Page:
How to Conquer Ageism

The month of May is drawing to a close. It’s the month that’s been designated as Older Americans Month, intended to be a time that we honor the years and wisdom of those who have reached advanced age.

We all know that the sheer number of older adults is increasing—the demographics are undeniable but are these older adults getting the kind of attention and respect that their age alone merits?

Sadly, ageism is alive and well and living in this country. Older adults often find themselves ignored, minimized and taken for granted. In some physician offices, there are fully competent individuals over 80 years of age who won’t be seen without someone accompanying them. When asked the reason, staff responded that they did not have time to help someone use the restroom facilities if they needed to, assuming incorrectly that age determines the ability to function independently.

Too often we find ourselves in situations where an older adult’s words are corrected or their sentences completed before they have a chance to finish their thought. It is as if they don’t matter or can’t participate, but the truth is they do matter and they can take part. Do some older adults have limitations due to disease and/or disability? Of course they do but age, alone, is not the determinant and no matter what age, every individual is entitled to be heard.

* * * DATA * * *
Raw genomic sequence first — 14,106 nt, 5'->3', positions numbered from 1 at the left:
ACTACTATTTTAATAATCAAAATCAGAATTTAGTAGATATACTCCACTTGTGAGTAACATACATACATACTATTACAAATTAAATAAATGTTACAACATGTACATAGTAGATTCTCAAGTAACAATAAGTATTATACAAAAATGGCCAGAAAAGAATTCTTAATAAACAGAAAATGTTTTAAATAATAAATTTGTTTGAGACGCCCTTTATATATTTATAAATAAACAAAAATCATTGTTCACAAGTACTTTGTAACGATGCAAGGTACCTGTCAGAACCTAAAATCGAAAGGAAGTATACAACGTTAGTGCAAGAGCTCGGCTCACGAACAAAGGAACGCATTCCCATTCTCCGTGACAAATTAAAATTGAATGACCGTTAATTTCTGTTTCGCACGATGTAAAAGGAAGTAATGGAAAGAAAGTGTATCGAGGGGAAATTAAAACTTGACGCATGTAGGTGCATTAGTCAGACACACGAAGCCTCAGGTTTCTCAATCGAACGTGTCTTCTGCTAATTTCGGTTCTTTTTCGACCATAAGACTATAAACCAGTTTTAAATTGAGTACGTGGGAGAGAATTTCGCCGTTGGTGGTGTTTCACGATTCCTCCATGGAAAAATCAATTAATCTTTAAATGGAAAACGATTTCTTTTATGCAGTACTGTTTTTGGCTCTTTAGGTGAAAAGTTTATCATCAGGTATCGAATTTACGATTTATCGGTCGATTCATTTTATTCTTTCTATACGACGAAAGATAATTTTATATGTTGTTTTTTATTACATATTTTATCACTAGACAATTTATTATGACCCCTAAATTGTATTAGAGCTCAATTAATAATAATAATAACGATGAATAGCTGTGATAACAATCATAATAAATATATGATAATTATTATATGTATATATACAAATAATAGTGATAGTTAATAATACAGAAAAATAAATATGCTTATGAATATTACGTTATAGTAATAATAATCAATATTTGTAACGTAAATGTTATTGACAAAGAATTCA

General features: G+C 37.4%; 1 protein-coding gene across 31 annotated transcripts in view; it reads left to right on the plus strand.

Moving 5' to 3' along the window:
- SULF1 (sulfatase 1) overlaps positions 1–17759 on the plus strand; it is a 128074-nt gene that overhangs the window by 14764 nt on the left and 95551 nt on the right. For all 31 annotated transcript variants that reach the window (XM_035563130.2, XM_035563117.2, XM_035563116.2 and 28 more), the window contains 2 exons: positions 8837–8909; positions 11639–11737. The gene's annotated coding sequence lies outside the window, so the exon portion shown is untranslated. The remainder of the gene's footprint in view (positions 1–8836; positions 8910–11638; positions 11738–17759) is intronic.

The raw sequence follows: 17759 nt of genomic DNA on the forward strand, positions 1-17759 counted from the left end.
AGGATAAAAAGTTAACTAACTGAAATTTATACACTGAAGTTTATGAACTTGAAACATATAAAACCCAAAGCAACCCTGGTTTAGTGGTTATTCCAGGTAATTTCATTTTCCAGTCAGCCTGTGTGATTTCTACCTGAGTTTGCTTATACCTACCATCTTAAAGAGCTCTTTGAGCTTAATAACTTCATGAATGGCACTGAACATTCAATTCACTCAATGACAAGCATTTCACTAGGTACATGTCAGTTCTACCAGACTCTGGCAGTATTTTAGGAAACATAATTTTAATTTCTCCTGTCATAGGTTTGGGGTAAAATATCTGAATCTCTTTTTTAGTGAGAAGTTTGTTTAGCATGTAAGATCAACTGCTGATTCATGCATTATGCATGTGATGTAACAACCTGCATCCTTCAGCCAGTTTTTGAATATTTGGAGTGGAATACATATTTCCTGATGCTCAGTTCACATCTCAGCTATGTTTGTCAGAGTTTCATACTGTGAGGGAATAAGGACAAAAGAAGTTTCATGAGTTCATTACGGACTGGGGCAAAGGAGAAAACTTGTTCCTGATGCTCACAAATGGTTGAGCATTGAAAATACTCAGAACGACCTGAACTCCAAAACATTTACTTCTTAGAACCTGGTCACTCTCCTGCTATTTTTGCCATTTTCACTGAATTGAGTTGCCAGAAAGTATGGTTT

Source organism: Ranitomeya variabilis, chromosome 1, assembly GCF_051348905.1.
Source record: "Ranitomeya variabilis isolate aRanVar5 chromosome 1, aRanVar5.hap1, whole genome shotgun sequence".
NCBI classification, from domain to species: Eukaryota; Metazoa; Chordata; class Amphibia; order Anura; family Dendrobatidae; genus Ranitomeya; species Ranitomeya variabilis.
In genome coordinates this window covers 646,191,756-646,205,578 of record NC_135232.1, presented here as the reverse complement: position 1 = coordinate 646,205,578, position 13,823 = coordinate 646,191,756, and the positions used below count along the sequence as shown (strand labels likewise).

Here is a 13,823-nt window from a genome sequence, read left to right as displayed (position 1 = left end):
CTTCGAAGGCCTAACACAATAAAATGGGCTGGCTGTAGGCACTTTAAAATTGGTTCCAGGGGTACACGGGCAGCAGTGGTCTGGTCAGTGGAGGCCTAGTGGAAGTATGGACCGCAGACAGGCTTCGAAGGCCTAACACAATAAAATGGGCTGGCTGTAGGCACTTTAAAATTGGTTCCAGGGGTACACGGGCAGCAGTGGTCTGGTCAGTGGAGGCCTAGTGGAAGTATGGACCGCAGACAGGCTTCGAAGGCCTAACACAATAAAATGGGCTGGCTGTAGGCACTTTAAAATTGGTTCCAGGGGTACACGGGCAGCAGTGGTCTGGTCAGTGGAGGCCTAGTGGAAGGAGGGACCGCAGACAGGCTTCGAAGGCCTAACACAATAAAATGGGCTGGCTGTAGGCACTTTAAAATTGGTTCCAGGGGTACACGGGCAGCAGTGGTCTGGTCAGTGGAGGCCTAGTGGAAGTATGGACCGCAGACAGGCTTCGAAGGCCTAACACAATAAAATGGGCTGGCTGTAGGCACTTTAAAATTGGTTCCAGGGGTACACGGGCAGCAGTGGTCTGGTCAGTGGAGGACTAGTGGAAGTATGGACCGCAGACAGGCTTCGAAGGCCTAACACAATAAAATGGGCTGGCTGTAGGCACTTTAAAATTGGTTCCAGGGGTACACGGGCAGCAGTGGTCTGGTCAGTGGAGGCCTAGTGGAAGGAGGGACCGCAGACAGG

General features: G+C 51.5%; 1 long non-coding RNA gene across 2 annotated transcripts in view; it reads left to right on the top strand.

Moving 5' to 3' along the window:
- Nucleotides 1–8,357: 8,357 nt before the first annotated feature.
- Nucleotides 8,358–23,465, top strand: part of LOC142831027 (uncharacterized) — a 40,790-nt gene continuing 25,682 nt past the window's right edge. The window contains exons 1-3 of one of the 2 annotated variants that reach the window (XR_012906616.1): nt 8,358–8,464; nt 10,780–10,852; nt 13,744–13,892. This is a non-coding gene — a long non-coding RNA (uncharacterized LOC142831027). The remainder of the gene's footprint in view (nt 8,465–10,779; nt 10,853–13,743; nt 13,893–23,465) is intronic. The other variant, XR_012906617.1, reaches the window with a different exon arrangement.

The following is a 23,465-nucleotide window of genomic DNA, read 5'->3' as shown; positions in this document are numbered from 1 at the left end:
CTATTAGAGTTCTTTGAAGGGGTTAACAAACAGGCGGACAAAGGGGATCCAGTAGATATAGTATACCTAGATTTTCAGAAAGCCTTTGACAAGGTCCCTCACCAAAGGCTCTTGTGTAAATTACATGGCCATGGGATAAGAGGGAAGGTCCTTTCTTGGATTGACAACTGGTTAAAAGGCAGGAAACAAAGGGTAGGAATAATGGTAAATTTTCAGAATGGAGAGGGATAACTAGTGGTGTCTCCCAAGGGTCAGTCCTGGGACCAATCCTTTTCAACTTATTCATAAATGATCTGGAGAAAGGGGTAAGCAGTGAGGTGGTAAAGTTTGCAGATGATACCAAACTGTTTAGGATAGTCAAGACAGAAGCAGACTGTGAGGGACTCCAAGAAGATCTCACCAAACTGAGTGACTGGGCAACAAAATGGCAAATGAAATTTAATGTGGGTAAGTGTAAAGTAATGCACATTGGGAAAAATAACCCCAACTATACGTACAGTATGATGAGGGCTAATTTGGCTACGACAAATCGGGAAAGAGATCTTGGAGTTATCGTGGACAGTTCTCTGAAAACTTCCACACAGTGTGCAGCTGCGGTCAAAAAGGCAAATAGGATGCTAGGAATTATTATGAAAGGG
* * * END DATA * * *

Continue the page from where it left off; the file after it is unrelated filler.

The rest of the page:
How do we begin to chip away at these preconceived and faulty notions? Like anything else, we begin at the beginning. We find opportunities for children to interact with older adults, to both not be afraid of “different” and to understand value. We slow our own pace to listen and hear, to honor and engage. We think about the language that we use about aging and the aged—how different are the words mature and old, how different it is when we see their slower pace as measured and the conversation as valuable and not just something we have to endure.

The old adage “May you live in interesting times” is so true today, especially as it applies to the phenomenon of aging. In the past, it was rare to find someone truly elderly. Today we have many people living into the 90’s and a good number beyond. Are these older adults a burden or a gift? It is an extraordinary gift for those who choose to see it and accept—hope that you are one of them.

Originially published in the Jewish Standard/Times of Israel:

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